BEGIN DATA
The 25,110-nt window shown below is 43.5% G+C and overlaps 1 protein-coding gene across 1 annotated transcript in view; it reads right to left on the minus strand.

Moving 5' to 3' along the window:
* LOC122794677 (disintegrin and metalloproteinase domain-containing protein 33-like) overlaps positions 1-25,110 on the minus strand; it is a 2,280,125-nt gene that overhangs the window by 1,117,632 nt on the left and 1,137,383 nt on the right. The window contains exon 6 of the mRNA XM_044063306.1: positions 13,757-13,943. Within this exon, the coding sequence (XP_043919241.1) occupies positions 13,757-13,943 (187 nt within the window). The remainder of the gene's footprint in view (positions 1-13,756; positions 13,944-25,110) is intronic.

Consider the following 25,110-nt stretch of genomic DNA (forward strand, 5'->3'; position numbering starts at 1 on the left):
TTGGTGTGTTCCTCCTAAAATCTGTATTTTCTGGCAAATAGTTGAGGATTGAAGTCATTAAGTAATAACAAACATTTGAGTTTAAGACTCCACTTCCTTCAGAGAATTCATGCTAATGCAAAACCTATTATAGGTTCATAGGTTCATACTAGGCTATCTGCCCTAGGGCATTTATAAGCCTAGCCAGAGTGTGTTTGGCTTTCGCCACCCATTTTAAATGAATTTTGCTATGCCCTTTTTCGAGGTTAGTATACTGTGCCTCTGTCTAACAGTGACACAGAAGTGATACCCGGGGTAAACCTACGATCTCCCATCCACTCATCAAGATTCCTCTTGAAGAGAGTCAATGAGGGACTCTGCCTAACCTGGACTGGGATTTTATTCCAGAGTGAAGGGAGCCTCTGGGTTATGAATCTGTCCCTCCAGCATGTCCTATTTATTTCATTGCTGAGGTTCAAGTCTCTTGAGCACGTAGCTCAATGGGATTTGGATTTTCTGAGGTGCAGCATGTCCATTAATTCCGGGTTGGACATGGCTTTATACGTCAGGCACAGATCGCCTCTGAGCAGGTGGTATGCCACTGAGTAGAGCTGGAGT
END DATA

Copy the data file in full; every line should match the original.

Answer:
The 25,110-nt window shown below is 43.5% G+C and overlaps 1 protein-coding gene across 1 annotated transcript in view; it reads right to left on the minus strand.

Moving 5' to 3' along the window:
* LOC122794677 (disintegrin and metalloproteinase domain-containing protein 33-like) overlaps positions 1-25,110 on the minus strand; it is a 2,280,125-nt gene that overhangs the window by 1,117,632 nt on the left and 1,137,383 nt on the right. The window contains exon 6 of the mRNA XM_044063306.1: positions 13,757-13,943. Within this exon, the coding sequence (XP_043919241.1) occupies positions 13,757-13,943 (187 nt within the window). The remainder of the gene's footprint in view (positions 1-13,756; positions 13,944-25,110) is intronic.

Consider the following 25,110-nt stretch of genomic DNA (forward strand, 5'->3'; position numbering starts at 1 on the left):
TTGGTGTGTTCCTCCTAAAATCTGTATTTTCTGGCAAATAGTTGAGGATTGAAGTCATTAAGTAATAACAAACATTTGAGTTTAAGACTCCACTTCCTTCAGAGAATTCATGCTAATGCAAAACCTATTATAGGTTCATAGGTTCATACTAGGCTATCTGCCCTAGGGCATTTATAAGCCTAGCCAGAGTGTGTTTGGCTTTCGCCACCCATTTTAAATGAATTTTGCTATGCCCTTTTTCGAGGTTAGTATACTGTGCCTCTGTCTAACAGTGACACAGAAGTGATACCCGGGGTAAACCTACGATCTCCCATCCACTCATCAAGATTCCTCTTGAAGAGAGTCAATGAGGGACTCTGCCTAACCTGGACTGGGATTTTATTCCAGAGTGAAGGGAGCCTCTGGGTTATGAATCTGTCCCTCCAGCATGTCCTATTTATTTCATTGCTGAGGTTCAAGTCTCTTGAGCACGTAGCTCAATGGGATTTGGATTTTCTGAGGTGCAGCATGTCCATTAATTCCGGGTTGGACATGGCTTTATACGTCAGGCACAGATCGCCTCTGAGCAGGTGGTATGCCACTGAGTAGAGCTGGAGT